When Maui Agriculture became HC&S, Paterno moved to Orpheum Camp in Pā‘ia. He worked at the Pā‘ia Mill as a machinist and then as a Crew Chief until 1977 when he retired. He also worked at the Pā‘ia Hospital as a ward nurse’s aide from 1943 to 1946. The Pā‘ia Hospital was also called the Pā‘ia Orphanage in the 1960’s. Orpheum Camp was a very interesting place to live in at that time. There were no indoor toilets so the villagers used an outhouse. They had a furo (for a hot water bath) heated with burning wood that was supplied by the Company. They cooked their food on a kerosene stove with free kerosene supplied also by the Company. They were allowed to slaughter animals in their backyard which they shared with each other. Dried bacalao fish (cod fish) were plentiful and a very popular food for the Sakadas. They considered it as a delicacy and a treat.
Weddings, baptisms, and birthdays were celebrated quite often at the Camp’s clubhouses. Food for these parties were not catered like today but cooked by the men. Sometimes the prep time and cooking time took a couple of days. Some close friends of Paterno who also lived in Orpheum Camp were the late Eufemio and Balbino Pias, Vicente Javier, Jacinto Timario, and Alfredo and Domingo Arrocena.
One day, young and handsome Paterno spotted a beautiful young lady who was walking from the library. He couldn’t help but ask his friend Balbino Pias who she was. He found out she was from Kāheka Camp and her name was Ramona Cagasan. Ramona was from a big traditional Filipino family. Since then Paterno visited Ramona at her home, sometimes unannounced. After so many visits, their love life blossomed. Dating to watch a movie at the Pā‘ia Theater was a family affair because they were not allowed to go by themselves. They continued to court secretly and romantically. Paterno and Ramona would send letters to each other via Patricio Sensano’s shoes. Patricio worked with Paterno at the mill. He would give Ramona’s letters to Paterno at the mill and vice versa. In 1945, Paterno and Ramona agreed to get married. The wedding arrangement was also done the traditional Filipino way where the elders from each side would sit and talk about the wedding preparations. This was called danon in Ilokano. They were married at Holy Rosary Catholic Church on July 8, 1945 with a grand reception at Ramona’s parents’ house in Kāheka Camp. The famous Molina Brothers Band played the music at their wedding.
Ramona and Paterno were blessed with four children. Their eldest child is Paterno “Pete” Pencerga, Jr. He is married to Teresita Pencerga. They have two children, Suzette and Peter. Their second child is Evelyn Pencerga. Their third child is Cyrilla Pascual. She is married to Felix Pascual. They have two children, Rod and Richard Antone. Their fourth child is Juliette Rodrigues. She is married to Colin Rodrigues. They have four children, Jody and Jaimie Ribao, Kyle and Kurt Rodrigues.
Paterno was a very talented musician as mentioned by his grandson Rod Antone. He was also a member of the Islanders Band with the late Pascual Buen and Filbert Secretario. They played music at many parties at the different clubhouses on Maui. Paterno also played at the Coconut Grove in Lahaina. He was often asked by the Molina Brothers to play bass for them. Unfortunately, Paterno passed away on August 28, 2002.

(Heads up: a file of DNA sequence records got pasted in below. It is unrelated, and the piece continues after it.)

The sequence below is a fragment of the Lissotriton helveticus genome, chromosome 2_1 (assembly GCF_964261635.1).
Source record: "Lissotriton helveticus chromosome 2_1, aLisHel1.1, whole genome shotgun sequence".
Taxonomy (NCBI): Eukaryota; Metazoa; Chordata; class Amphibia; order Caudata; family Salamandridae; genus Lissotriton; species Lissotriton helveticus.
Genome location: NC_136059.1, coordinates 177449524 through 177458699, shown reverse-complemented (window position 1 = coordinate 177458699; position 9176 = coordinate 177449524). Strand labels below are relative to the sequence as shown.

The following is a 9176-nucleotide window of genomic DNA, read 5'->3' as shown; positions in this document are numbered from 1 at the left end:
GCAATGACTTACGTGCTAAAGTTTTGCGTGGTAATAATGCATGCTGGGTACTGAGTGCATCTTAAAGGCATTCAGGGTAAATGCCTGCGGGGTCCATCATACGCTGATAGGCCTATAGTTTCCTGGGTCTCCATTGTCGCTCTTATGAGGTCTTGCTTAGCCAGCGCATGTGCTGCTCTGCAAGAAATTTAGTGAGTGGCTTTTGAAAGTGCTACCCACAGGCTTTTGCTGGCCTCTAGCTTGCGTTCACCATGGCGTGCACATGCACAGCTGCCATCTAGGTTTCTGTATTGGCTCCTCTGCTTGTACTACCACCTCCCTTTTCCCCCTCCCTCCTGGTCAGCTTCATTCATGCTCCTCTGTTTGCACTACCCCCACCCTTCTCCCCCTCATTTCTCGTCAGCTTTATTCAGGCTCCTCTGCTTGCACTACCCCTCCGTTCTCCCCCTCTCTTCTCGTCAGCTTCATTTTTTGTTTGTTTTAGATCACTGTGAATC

Two of Paterno’s children, Pete Pencerga and Cyrilla Pascual shared these heart-warming memories about their Dad: “Dad helped us kids make kites using meat wrapping paper and using soft cooked rice as paste or glue. He was a fun loving, easy going, hardworking and patient man. He took time to listen to us. He never laid a hand on us but we knew by his certain look when he was angry. We children always looked forward to seeing him when he came home from work. Although he had limited education, he was able to help us with Math homework. He helped Mom with the household chores. He had a vegetable garden. He was also a good storyteller especially Filipino Folk Tales. He always stressed the value of education. We miss him very much.”
“I wish I had something profound to tell our young people,” said Rod Antone. “All I can do is try and distill how my grandfather lived his life each and every day: He loved his family, fed anyone who came to his home and treated them like family as well, believed in education and hard work but also music and laughter. When he died in the early 2000s our little Holy Rosary Church was overflowing like it was Easter or Christmas mass. I recall a friend of his coming in late on a walker and begging us to open up the coffin so he could look upon my grandfather one more time and say goodbye. I’ll always remember that.”
Lucy Peros is a retired school teacher, having taught at St. Anthony Grade School and Waihe‘e Elementary School. Both of her parents, Elpidio Cachero Cabalo (a 1946 Sakada) and Alejandra Cabudoy Cabalo of Hāli‘imaile worked for Maui Land and Pine Company. Lucy now enjoys retirement and has time to join other seniors in the Enhance Fitness Program under the Department of Aging three times a week. She also attends the line dancing class and other activities at Kaunoa and joins other Waihe‘e School retirees when help is needed at the school. Lucy also devotes some of her time to activities at Christ The King Catholic Church. She enjoys writing and reading in her spare time.